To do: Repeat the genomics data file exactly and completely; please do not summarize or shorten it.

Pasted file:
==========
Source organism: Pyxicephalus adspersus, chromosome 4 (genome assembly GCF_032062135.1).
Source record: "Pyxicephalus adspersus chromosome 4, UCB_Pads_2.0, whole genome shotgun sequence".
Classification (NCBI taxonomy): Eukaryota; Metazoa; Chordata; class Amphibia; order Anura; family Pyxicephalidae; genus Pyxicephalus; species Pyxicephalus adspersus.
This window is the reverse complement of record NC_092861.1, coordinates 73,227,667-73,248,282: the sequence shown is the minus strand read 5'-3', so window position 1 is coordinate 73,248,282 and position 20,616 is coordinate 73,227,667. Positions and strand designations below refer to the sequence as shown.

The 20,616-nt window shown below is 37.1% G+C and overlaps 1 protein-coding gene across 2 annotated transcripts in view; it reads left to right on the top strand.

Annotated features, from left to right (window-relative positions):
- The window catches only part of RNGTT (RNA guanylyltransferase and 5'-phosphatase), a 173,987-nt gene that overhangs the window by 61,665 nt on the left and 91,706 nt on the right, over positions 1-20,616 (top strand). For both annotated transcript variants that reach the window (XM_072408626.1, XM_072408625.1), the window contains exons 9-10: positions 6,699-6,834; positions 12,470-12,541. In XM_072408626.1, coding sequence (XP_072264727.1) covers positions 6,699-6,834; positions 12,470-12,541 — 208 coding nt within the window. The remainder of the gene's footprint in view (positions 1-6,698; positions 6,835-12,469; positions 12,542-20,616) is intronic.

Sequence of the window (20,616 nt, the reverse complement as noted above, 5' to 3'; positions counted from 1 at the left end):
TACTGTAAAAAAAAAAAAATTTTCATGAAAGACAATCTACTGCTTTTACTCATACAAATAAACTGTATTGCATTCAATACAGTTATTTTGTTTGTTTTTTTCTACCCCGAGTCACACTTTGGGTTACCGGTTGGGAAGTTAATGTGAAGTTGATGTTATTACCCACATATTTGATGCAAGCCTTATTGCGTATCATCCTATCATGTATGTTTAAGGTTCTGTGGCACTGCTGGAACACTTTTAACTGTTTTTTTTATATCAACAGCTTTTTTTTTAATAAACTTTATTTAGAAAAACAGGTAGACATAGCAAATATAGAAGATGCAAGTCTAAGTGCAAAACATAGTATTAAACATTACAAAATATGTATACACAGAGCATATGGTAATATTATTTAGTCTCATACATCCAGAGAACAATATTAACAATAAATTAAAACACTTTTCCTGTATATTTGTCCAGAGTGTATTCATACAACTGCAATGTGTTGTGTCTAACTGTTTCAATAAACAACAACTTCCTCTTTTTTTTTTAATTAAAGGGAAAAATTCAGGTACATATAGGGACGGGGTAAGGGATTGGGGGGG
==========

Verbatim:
Source organism: Pyxicephalus adspersus, chromosome 4 (genome assembly GCF_032062135.1).
Source record: "Pyxicephalus adspersus chromosome 4, UCB_Pads_2.0, whole genome shotgun sequence".
Classification (NCBI taxonomy): Eukaryota; Metazoa; Chordata; class Amphibia; order Anura; family Pyxicephalidae; genus Pyxicephalus; species Pyxicephalus adspersus.
This window is the reverse complement of record NC_092861.1, coordinates 73,227,667-73,248,282: the sequence shown is the minus strand read 5'-3', so window position 1 is coordinate 73,248,282 and position 20,616 is coordinate 73,227,667. Positions and strand designations below refer to the sequence as shown.

The 20,616-nt window shown below is 37.1% G+C and overlaps 1 protein-coding gene across 2 annotated transcripts in view; it reads left to right on the top strand.

Annotated features, from left to right (window-relative positions):
- The window catches only part of RNGTT (RNA guanylyltransferase and 5'-phosphatase), a 173,987-nt gene that overhangs the window by 61,665 nt on the left and 91,706 nt on the right, over positions 1-20,616 (top strand). For both annotated transcript variants that reach the window (XM_072408626.1, XM_072408625.1), the window contains exons 9-10: positions 6,699-6,834; positions 12,470-12,541. In XM_072408626.1, coding sequence (XP_072264727.1) covers positions 6,699-6,834; positions 12,470-12,541 — 208 coding nt within the window. The remainder of the gene's footprint in view (positions 1-6,698; positions 6,835-12,469; positions 12,542-20,616) is intronic.

Sequence of the window (20,616 nt, the reverse complement as noted above, 5' to 3'; positions counted from 1 at the left end):
TACTGTAAAAAAAAAAAAATTTTCATGAAAGACAATCTACTGCTTTTACTCATACAAATAAACTGTATTGCATTCAATACAGTTATTTTGTTTGTTTTTTTCTACCCCGAGTCACACTTTGGGTTACCGGTTGGGAAGTTAATGTGAAGTTGATGTTATTACCCACATATTTGATGCAAGCCTTATTGCGTATCATCCTATCATGTATGTTTAAGGTTCTGTGGCACTGCTGGAACACTTTTAACTGTTTTTTTTATATCAACAGCTTTTTTTTTAATAAACTTTATTTAGAAAAACAGGTAGACATAGCAAATATAGAAGATGCAAGTCTAAGTGCAAAACATAGTATTAAACATTACAAAATATGTATACACAGAGCATATGGTAATATTATTTAGTCTCATACATCCAGAGAACAATATTAACAATAAATTAAAACACTTTTCCTGTATATTTGTCCAGAGTGTATTCATACAACTGCAATGTGTTGTGTCTAACTGTTTCAATAAACAACAACTTCCTCTTTTTTTTTTAATTAAAGGGAAAAATTCAGGTACATATAGGGACGGGGTAAGGGATTGGGGGGG